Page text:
I now use on a daily basis LinkedIn, Twitter, FB, Snapchat, Instagram, Vine: I know there’s a lot more but there is also some work, family time and personal taste involved here.
Sometimes I read posts and responses from companies and brands that are simply amazing: witty and competent and sarcastic and smart. These are the kind of interactions that will make me love (or at a minimum, deeply respect) a brand or a company or a person in the social space. Not only they responded, but the person behind the keyboard went the extra mile and put some brain in the response, and the result is sometimes really awesome.
This happens maybe once or twice a month, often with big corporations, sometimes with smaller businesses, often with public figures, sometimes with a single individual who is simply being him/herself.
Should it happen more? Hell, Yes!
We have passed the stage where companies needed to be out there and respond promptly to just survive; now they need to be out there and present and smartand amazing. This is how it’s done and once someone breaks a threshold, the new level instantly becomes the norm (or so my kids teach me every day).
So back to the contact centre (or CX centre, or CE pod or any new cool name you might want to call it), if training your agents to handle responses in the fastest and most proficient way was a challenge, and typically the main one, now you need to up the notch and think that the people who are out there, publicly responding to your customers, not only need to be trained for excellence: they need to be amazing no matter what. The so called dedicated team, which typically is a small team of interns who are passionate about social, now needs to become a centre of excellence of your contact centre, in order to provide jaw-dropping awe-inspiring posts and tweets and interactions that can bring your brand to the next level. The “social experiment” team should be one of amazing people (incidentally, that also reflect your company’s view and mission) selected by checking their public profiles, challenging and engaging them with the best results, finally spotting the social excellence and bringing it into your strategy.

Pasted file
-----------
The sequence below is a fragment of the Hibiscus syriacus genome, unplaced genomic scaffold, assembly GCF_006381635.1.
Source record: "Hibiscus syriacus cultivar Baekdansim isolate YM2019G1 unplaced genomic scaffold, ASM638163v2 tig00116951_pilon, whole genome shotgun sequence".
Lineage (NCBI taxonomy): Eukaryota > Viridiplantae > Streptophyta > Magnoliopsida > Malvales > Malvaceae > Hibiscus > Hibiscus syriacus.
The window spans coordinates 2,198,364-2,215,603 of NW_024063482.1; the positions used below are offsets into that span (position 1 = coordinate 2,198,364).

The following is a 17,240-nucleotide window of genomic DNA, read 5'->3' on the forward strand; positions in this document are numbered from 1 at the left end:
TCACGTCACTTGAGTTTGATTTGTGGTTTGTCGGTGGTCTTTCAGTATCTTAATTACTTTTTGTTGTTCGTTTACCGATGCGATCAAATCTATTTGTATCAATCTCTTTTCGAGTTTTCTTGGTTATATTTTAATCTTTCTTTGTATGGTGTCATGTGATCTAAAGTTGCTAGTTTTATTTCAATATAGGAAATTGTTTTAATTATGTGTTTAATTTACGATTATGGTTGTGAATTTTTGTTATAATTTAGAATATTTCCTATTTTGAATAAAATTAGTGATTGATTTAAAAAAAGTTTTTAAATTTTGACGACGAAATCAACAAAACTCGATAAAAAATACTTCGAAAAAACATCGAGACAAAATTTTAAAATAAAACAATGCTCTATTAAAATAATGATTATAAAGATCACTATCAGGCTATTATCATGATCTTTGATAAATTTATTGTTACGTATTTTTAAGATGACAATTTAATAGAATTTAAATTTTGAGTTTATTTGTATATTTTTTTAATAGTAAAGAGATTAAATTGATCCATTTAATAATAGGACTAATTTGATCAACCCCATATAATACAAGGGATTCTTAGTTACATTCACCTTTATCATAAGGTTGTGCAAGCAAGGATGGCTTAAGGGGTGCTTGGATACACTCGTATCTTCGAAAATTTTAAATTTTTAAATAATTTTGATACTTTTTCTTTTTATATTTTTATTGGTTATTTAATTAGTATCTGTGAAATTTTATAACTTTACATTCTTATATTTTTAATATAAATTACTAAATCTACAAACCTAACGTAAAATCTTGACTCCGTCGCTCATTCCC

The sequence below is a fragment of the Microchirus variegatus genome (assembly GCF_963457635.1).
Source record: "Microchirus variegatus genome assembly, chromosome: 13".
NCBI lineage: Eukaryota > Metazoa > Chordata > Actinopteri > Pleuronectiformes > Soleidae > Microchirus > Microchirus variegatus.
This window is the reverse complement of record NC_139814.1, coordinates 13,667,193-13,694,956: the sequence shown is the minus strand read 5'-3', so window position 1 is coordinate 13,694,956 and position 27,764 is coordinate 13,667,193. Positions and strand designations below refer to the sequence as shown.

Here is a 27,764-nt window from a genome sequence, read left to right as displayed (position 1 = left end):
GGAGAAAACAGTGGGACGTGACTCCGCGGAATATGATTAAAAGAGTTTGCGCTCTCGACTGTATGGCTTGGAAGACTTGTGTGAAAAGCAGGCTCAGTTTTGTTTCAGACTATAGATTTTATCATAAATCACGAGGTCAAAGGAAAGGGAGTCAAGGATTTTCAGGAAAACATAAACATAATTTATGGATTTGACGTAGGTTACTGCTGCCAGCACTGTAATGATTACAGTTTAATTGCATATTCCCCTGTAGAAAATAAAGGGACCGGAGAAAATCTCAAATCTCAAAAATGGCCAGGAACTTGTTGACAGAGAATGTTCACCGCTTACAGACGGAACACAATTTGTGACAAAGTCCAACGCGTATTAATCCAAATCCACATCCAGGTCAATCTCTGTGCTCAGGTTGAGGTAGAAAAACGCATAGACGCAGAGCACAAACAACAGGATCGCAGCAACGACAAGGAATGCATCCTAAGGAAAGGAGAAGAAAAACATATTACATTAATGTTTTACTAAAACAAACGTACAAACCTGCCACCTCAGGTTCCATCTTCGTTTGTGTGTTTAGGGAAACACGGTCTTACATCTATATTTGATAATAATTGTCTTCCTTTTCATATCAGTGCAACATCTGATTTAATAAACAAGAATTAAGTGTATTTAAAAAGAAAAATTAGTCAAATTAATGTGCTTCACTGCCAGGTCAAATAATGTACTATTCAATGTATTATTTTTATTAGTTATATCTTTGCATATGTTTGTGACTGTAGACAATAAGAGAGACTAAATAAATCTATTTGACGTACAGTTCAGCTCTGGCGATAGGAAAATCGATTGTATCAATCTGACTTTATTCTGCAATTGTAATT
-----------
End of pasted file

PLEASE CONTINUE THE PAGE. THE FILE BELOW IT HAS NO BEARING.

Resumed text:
Figuring out how to use well all the social channels is the hard part, and largely depends on the type of brand, business and target customers. But it’s not impossible if you have the right people working on it. I remember how many years ago, working as a contact centre engineer, I used to tell my customers that the overall strategy must always start with people, and while technology and channels and rules of engagement drastically changed with time, this bit of wisdom thankfully did not.
One thought on “You! Yes you! What is your social care strategy?”
Good one! Totaly agree that in this dynamic industry we need much more than just standard replies!